A set is a collection of (arbitrary) objekt called elements. Assume that the elements in our set are the numbers 0, 2, 4, 6. We denote a set A by putting the elements inside the brackets

Element 2 belongs to the set A, but this is not true for 5 (for instance). We denote “belongs to” with , that is

We do not make any difference in what order the elements appear, nor does it make any difference if one element is repeated. This means that also

We can now define the cardinality |A| of the set as the number of uniqueelements in A. In the example above we have |A|=4. We can also defina a set by specifying its properties (read “the set of all k such that k=2n where n is an integer between 0 and 3”)

If we have defined a universe U (in this case that could be the set of all integers or the set of all reals), we can depict the set in a Venn-diagram

A subset B of a set A is a set that is attained by picking elements from the A. For example are all these sets

subsets of A above. We write

and depict it in a Venn-diagram as

If two sets A and B have common elements, we say that they intersect. The set of the common elements is called the intersection and is written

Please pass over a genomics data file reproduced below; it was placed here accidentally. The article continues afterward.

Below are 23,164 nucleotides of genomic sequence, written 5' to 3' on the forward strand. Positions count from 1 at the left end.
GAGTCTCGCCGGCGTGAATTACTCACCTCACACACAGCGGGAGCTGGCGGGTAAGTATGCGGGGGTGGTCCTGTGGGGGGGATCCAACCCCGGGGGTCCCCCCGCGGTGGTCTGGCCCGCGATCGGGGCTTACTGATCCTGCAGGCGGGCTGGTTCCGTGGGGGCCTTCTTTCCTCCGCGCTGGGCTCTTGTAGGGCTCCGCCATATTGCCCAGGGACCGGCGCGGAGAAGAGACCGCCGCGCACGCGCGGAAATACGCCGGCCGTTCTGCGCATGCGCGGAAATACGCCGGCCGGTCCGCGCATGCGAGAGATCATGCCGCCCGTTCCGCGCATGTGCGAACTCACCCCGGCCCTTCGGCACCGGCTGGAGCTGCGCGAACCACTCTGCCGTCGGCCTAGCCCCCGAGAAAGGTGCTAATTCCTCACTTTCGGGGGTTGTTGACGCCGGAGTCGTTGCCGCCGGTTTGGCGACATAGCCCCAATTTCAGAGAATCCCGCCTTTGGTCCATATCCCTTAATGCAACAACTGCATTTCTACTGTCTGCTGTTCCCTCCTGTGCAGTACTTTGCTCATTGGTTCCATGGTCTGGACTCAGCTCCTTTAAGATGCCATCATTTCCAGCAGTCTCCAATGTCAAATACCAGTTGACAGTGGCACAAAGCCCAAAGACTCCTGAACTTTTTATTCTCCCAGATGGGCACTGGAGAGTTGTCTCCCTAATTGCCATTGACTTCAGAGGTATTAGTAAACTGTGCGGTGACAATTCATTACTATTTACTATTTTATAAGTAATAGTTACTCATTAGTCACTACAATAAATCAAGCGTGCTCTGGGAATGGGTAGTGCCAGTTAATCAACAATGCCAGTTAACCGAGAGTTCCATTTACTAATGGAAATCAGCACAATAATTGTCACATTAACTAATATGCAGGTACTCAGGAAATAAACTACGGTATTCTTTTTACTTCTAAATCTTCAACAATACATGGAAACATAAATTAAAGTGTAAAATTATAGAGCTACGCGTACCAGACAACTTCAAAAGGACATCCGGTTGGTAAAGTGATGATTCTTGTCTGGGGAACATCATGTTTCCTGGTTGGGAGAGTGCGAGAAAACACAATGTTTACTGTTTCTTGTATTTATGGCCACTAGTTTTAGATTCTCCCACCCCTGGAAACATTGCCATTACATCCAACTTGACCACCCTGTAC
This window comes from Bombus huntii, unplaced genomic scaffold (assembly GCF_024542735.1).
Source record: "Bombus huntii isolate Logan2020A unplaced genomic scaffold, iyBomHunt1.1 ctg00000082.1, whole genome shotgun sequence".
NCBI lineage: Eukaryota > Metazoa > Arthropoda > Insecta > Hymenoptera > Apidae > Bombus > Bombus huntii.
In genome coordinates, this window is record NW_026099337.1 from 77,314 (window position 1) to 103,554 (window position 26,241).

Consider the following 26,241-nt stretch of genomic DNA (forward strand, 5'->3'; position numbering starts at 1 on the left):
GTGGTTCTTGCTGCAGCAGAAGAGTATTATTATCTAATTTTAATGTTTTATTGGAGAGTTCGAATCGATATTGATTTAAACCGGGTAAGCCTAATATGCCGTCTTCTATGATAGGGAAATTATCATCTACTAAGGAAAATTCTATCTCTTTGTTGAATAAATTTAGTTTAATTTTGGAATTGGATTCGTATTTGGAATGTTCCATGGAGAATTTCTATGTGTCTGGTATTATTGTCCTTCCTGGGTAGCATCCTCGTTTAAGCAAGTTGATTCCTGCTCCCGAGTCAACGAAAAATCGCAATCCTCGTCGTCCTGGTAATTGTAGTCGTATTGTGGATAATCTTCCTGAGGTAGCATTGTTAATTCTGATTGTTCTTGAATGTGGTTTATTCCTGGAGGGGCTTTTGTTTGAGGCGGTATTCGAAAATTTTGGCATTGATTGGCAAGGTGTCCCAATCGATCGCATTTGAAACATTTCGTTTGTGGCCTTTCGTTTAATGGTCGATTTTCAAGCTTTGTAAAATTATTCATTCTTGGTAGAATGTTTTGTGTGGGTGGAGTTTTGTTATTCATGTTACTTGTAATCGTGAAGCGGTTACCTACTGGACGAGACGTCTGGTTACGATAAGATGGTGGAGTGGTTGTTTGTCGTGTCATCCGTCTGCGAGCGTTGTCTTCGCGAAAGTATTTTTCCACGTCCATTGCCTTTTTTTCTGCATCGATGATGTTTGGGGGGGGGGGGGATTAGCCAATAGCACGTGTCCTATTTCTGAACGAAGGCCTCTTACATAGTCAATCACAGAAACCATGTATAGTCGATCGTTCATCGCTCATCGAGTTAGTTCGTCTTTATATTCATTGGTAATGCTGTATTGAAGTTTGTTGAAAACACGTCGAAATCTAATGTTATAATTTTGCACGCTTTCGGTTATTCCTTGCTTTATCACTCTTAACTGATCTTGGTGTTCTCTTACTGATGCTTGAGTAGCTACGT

Two sets that do not intersect (have empty intersection) are called disjointsets. The set that is formed by taking all elements in both A and B is called the union and is written

We define the set difference

between B and A by taking all elements in B that are not in A. In such way we can construct the complement A^{c} to a set A (relative the universeU) as

Example 1. Take the sets

We can illustrate them as

Then |A|=4, |B|=5, and

We illustrate this in the Venn-diagrams below

Moreover, if we let the universe U be the natural numbers (the set of all positive integers), we get the complement B^{c} as

Remark: We can form certain relations between sets called set identities. We have for instance that

We can for instance use Venn-diagram to prove those, see the figure below.